If only there were non-violent means by which to resolve differences….so much could be gained that so little would then have a value worth fighting for. Ideology is something else. BUT, the “ideology” of respect, tolerance, acceptance, etc. of those things//people that are different is the true skill of peace. Zach 2012.

 
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Originally posted by OmegaDoom:

the acme of skill is resolving any differences without any subdueing to be involved.

And that would actually be pacifist unlike the Quote assigned to Sun Tzu. Sun Tzu wrote a lot about how one can militarily subdue an enemy without directly fighting (significant) battles.

 
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Originally posted by JohnnyBeGood:
Originally posted by OmegaDoom:

the acme of skill is resolving any differences without any subdueing to be involved.

And that would actually be pacifist unlike the Quote assigned to Sun Tzu. Sun Tzu wrote a lot about how one can militarily subdue an enemy without directly fighting (significant) battles.

Johnny, are ya speaking of sword-rattling?

 
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Originally posted by karmakoolkid:
Originally posted by JohnnyBeGood:
Originally posted by OmegaDoom:

the acme of skill is resolving any differences without any subdueing to be involved.

And that would actually be pacifist unlike the Quote assigned to Sun Tzu. Sun Tzu wrote a lot about how one can militarily subdue an enemy without directly fighting (significant) battles.

Johnny, are ya speaking of sword-rattling?

Partially yes, Sun Tzu book of War is very general covering basically all(or at least most) aspects surrounding military conflict. Saber-rattling is one method, Sun Tzu even talks (a lot) about the possibility of using deceit to feign strength when needed. But he also covers in general how to defeat an enemy army while avoiding a direct confrontation(attacking the enemies supplies and logistic, moral and leadership, maneuvering the enemy out of the way and etc.).

 
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Given the author of the quote, I think it has to do with efficiency. Winning a war in 99 battles is more skillful than winning it in 100. The ultimate skill would be to win in zero battles, the least number of moves possible. I think it’s also a reminder that the purpose is not to win battles, but to subdue the enemy. Have some perspective and remember your true goals, don’t fight just to fight.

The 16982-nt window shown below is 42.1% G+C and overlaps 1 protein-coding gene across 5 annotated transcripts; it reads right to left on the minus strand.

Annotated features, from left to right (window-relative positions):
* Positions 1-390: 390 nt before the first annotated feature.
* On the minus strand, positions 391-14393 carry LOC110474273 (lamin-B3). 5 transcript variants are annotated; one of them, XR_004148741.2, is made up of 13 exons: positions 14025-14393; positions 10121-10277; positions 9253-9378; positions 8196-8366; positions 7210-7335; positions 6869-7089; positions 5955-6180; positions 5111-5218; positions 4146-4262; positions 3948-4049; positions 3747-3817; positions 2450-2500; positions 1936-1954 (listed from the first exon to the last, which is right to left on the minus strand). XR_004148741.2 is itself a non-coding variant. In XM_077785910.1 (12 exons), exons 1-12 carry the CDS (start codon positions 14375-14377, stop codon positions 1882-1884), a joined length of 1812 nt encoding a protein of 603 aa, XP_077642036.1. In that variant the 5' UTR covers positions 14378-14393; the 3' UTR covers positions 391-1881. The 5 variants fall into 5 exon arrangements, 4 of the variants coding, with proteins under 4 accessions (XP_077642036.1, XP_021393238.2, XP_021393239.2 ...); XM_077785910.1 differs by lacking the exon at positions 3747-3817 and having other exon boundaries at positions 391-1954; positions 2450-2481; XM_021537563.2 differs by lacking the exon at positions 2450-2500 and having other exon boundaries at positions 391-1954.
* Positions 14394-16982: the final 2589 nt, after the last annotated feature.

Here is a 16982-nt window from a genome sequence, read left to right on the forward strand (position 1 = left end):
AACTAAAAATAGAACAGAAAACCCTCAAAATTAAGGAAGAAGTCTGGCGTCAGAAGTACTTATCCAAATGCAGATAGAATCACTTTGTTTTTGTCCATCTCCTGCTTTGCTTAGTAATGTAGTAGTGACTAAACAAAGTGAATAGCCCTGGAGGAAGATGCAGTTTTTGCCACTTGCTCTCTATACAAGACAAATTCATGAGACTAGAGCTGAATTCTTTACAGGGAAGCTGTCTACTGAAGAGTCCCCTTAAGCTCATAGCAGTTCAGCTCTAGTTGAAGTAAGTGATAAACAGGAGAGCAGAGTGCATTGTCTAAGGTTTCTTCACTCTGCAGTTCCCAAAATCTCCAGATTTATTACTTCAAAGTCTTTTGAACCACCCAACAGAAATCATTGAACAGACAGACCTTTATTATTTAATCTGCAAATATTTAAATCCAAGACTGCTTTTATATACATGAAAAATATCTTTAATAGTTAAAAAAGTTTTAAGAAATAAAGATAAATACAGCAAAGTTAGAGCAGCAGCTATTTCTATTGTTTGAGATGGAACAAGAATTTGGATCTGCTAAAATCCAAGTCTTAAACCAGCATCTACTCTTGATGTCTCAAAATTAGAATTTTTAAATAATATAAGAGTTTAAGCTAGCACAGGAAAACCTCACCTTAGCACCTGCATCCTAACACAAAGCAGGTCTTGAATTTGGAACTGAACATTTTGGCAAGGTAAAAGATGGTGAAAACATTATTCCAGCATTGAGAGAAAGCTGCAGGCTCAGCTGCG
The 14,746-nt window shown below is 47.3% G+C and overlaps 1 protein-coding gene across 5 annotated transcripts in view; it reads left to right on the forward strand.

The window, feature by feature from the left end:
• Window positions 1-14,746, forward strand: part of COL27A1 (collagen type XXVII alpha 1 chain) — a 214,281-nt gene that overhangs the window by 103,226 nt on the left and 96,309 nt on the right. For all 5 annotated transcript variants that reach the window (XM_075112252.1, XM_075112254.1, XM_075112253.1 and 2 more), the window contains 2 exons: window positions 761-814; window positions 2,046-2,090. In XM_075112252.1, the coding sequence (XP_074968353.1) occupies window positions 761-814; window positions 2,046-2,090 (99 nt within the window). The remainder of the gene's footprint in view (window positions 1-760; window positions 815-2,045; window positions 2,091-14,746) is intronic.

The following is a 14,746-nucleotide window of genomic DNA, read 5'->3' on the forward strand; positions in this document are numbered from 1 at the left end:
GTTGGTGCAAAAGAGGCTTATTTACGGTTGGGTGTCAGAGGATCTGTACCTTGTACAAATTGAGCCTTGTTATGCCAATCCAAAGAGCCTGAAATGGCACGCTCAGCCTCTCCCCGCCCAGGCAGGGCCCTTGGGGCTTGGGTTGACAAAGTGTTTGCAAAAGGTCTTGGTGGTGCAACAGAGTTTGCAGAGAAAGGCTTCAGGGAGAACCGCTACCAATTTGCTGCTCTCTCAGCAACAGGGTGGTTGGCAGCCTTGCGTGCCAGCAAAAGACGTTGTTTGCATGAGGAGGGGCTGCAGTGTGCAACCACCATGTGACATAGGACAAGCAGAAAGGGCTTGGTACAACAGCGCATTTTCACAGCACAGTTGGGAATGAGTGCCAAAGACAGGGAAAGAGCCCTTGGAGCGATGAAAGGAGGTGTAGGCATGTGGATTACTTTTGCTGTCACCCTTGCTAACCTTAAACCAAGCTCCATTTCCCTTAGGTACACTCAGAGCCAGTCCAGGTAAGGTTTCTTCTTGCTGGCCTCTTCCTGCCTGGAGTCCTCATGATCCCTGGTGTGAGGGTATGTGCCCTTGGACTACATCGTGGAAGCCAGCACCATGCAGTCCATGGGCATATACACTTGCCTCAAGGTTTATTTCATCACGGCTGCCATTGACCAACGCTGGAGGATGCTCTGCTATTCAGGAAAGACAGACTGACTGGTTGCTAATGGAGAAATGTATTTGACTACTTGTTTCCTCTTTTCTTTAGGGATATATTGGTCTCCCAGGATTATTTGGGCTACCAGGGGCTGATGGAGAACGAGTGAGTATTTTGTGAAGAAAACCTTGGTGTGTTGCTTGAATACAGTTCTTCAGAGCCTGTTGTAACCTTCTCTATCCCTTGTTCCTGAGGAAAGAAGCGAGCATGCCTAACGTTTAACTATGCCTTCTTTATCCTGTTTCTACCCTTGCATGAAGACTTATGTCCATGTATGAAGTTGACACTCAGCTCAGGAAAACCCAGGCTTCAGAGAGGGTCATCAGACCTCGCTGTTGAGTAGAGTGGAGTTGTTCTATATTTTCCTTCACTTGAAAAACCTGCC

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well my interpatation of this quote is as follows
simple-you can use force to win all you want but to win without raising your weapon is skill
simpler-to be strong is not skill to be smart is
my apologies for grammar

 
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If anyone has a suggestion for a quote, message me. I’m kind of running out of ideas.

 
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Frankly, I think he was talking about psychological warfare. Sun Tzu’s book The Art of War talks a lot about military commanders winning through psychological warfare.

Example:Commander from state X sends his troops out to fight state Y. A second commander, whom we shall call “Dude”, is left behind to defend state X with a meagre number of soldiers. Suddenly, state Z attacks state X with overwhelming force. Dude knows he cannot win and so he flings open the gates and opens the door of his palace, as easy as anything for the enemy to walk in.

The army from state Z is suspicious; Dude has a reputation for setting booby traps. So they linger outside the gates, debating what to do. In the meantime, the victorious army comes back from state Y and scares off the army from state Z.

Dude did not use a single soldier to fend off state Z’s attack. This is what Sun Tzu meant by winning without fighting.

Another thing he says is this:“It is best to attack the enemy’s strategies; next best to attack his alliances; next best to attack his armies; last of all to lay siege to his walled fortifications” or something along those lines. His point was that it was useless to attack walled fortifications, but note how he says it is best to attack the enemy’s strategies. This essentially is the point of the winning without fighting quote.

Dude attacked state Z’s strategy. State Z’s strategy was to storm into state X and kill everyone there. Dude’s attacked it by psychologically scaring them into NOT storming into state X and killing everyone there. Thus, we can say that state Z’s strategy failed, while Dude’s strategy(to wait for reinforcements) succeeded.